Jeff Guise joins Eversheds Sutherland in San Diego – Eversheds Sutherland has appointed Jeffrey W Guise to partner within the firm’s IP practice group. Guise will strengthen the firm’s IP biotechnology and life sciences team in the San Diego office. He has nearly 30 years of experience handling both patent prosecution and litigation matters, including 17 years of practice at Wilson Sonsini. “The life sciences sector continues to produce some of the world’s most interesting and valuable intellectual property,” said Pete G Pappas, co-head of global intellectual property. “Jeff is an elite patent attorney and bringing him on board adds deep biotech capability to the IP legal services we offer to our clients on a global scale in the life sciences sector. He is a fantastic addition and strengthens our growing global IP team.” (BD)

And finally...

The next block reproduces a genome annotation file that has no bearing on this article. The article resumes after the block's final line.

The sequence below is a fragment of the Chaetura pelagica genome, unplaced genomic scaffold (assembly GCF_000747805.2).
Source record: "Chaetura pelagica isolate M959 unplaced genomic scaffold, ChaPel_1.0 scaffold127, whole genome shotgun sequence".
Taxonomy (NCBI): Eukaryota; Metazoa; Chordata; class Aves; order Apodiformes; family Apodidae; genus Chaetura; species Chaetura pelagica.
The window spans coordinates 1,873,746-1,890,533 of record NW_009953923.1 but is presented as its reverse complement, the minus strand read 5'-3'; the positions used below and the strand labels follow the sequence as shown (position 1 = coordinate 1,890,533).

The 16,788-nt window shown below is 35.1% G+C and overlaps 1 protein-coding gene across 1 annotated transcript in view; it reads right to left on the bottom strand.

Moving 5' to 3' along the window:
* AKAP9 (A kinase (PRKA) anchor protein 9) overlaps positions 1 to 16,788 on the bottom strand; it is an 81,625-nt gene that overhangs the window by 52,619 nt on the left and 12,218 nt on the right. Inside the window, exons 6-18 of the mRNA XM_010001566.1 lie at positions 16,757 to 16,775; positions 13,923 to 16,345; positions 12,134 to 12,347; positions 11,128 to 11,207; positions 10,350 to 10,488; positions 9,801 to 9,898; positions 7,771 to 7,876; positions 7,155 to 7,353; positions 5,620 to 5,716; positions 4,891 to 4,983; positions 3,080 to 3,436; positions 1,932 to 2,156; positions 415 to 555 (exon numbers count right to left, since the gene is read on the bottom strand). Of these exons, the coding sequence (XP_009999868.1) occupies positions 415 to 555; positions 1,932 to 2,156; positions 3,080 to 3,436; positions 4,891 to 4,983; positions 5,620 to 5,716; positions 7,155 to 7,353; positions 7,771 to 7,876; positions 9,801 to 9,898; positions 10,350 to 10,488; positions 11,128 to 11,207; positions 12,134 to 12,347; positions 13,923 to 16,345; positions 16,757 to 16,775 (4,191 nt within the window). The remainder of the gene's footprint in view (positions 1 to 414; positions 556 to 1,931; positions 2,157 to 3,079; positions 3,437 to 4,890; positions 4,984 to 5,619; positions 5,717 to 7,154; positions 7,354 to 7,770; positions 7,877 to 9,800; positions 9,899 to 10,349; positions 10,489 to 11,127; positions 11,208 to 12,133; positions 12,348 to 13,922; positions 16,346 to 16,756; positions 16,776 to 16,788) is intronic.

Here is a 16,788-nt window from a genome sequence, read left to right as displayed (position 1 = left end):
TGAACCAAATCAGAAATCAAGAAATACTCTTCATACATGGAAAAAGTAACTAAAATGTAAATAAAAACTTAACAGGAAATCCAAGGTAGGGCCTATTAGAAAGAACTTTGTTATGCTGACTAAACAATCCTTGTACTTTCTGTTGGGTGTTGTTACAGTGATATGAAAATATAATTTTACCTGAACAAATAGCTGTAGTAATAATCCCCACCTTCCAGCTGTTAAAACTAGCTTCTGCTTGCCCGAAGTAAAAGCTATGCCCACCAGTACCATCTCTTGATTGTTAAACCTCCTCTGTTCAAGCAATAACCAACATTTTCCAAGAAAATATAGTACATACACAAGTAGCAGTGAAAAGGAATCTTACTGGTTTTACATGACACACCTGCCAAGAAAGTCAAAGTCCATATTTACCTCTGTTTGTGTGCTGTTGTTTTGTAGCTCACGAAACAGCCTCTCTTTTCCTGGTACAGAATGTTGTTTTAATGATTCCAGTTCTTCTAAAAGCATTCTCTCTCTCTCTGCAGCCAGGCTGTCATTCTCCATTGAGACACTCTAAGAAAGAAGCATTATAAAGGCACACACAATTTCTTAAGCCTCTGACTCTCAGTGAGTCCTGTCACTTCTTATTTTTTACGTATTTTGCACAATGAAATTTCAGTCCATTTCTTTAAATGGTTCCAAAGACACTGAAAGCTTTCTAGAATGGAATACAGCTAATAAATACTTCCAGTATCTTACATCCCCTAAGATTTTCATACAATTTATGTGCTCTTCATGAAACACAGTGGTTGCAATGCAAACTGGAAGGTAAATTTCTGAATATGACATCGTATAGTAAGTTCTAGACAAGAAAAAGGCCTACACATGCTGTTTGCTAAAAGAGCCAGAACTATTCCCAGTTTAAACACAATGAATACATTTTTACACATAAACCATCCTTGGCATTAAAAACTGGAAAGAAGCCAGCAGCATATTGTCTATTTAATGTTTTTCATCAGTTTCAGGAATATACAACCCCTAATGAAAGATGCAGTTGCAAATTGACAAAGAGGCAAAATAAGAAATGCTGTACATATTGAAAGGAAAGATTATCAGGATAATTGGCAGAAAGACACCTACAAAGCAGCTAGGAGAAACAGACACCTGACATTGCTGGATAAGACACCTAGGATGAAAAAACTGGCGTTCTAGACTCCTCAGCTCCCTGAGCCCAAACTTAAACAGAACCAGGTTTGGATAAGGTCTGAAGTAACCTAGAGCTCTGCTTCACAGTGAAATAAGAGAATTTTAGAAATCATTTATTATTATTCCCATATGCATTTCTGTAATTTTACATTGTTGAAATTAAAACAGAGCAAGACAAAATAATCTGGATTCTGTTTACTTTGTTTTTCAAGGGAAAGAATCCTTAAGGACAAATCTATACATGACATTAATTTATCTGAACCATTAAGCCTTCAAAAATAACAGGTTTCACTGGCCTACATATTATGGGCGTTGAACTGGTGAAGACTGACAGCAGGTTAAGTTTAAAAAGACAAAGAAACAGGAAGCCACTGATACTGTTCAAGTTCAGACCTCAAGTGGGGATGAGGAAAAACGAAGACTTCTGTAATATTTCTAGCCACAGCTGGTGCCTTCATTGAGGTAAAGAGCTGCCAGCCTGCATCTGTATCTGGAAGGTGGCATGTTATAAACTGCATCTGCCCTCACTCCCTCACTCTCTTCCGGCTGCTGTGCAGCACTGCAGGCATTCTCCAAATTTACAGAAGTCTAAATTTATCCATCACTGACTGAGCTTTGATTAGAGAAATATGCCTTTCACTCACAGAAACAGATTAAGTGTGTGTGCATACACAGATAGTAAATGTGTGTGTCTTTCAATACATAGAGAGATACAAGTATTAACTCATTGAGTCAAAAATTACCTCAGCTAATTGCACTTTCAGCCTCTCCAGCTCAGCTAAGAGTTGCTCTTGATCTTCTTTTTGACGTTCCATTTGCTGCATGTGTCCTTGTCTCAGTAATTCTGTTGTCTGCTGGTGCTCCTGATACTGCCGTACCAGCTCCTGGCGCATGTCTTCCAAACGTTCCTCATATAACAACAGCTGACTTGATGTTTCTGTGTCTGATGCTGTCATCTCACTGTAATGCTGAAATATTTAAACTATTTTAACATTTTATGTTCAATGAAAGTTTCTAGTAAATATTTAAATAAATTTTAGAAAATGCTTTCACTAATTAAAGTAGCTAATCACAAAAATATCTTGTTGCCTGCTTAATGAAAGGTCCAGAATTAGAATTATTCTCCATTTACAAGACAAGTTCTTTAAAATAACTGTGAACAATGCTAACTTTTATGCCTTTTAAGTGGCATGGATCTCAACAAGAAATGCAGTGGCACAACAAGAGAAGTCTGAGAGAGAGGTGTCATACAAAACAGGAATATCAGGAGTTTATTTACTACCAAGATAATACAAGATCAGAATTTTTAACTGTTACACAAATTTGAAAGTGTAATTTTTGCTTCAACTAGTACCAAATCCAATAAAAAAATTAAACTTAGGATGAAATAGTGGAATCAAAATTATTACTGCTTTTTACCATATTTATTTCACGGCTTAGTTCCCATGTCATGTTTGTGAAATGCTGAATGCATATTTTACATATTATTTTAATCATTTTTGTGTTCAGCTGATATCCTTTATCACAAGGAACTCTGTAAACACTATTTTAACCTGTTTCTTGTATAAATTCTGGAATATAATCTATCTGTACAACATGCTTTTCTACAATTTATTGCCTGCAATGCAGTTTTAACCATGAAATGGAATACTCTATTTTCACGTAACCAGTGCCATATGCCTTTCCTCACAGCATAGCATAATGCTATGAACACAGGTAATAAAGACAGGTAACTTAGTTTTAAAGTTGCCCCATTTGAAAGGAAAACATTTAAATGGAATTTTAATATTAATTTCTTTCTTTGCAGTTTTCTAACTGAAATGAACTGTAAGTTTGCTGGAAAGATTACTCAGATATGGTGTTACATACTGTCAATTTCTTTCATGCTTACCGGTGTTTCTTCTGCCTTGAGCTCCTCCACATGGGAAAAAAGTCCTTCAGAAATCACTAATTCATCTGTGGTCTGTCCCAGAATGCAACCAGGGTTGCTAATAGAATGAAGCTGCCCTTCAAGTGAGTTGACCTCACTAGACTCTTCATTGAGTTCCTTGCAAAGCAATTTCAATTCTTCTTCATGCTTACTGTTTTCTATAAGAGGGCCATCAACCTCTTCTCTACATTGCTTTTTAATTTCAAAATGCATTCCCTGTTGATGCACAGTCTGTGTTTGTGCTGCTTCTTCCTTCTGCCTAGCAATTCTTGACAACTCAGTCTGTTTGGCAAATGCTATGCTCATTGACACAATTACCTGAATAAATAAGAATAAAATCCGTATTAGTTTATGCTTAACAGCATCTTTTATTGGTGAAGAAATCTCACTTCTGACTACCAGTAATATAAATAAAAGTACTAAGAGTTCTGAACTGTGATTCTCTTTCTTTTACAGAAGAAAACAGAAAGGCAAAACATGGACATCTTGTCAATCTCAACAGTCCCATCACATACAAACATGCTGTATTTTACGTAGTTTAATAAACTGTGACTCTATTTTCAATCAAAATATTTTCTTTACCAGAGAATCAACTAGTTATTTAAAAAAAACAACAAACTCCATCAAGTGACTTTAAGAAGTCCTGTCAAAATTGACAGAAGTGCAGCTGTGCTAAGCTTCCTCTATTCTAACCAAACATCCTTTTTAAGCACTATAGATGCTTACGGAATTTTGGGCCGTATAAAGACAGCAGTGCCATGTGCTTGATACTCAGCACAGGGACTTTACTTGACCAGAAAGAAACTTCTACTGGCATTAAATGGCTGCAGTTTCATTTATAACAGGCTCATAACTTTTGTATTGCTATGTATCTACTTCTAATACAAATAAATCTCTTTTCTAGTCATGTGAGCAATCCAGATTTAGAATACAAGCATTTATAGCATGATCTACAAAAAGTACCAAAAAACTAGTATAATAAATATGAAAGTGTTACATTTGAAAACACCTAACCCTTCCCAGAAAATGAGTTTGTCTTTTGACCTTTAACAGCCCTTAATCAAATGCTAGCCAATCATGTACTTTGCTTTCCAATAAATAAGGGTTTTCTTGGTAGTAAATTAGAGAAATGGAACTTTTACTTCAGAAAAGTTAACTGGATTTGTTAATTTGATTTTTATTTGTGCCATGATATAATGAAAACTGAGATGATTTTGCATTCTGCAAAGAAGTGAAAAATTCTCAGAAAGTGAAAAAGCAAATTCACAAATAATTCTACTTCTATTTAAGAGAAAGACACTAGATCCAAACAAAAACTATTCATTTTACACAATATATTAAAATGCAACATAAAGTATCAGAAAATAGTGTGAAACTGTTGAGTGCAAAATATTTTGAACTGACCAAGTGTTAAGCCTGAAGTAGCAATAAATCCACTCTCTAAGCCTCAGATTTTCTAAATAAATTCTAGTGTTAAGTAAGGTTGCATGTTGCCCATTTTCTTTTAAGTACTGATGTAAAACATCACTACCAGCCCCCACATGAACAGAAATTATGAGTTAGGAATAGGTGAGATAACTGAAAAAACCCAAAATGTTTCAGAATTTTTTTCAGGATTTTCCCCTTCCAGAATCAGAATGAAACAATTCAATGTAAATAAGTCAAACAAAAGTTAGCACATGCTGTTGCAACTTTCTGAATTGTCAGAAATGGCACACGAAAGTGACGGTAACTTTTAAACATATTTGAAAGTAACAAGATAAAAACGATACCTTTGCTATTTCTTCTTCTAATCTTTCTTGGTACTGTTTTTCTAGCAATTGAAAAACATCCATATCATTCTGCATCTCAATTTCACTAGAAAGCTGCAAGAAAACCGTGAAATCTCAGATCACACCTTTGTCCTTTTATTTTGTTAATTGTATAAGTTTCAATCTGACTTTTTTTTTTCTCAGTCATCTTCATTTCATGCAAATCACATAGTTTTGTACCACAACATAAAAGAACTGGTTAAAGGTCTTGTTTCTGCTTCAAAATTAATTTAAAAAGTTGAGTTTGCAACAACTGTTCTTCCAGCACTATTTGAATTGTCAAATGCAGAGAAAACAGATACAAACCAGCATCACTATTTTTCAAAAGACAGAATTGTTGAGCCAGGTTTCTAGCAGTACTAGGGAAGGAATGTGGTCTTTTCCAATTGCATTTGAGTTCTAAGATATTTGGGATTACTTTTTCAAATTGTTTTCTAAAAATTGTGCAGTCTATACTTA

Tracking critical industry trends and challenges: WTR needs your views WTR is inviting trademark professionals across the globe to participate in its latest benchmarking survey, which focuses on operational management to track the latest trends and identify how practice is evolving. There is no cost associated with taking part in the community project, which is designed to give brand experts – both in-house and in law firms – a benchmark for practice management. As well as revealing key trends in the organisation of the trademark function, including finance, structure and headcount, this year we will explore the impact of the covid-19 pandemic on trademark operations. Responses will be treated with full confidentiality. Only anonymised and aggregated information will be used for publication of the survey results by WTR, and your details will not be used for any commercial purpose, nor be shared with third parties. Completion of the survey should take around 15 minutes. The results will be presented on the WTR platform and respondents will receive key findings. The survey form is available here.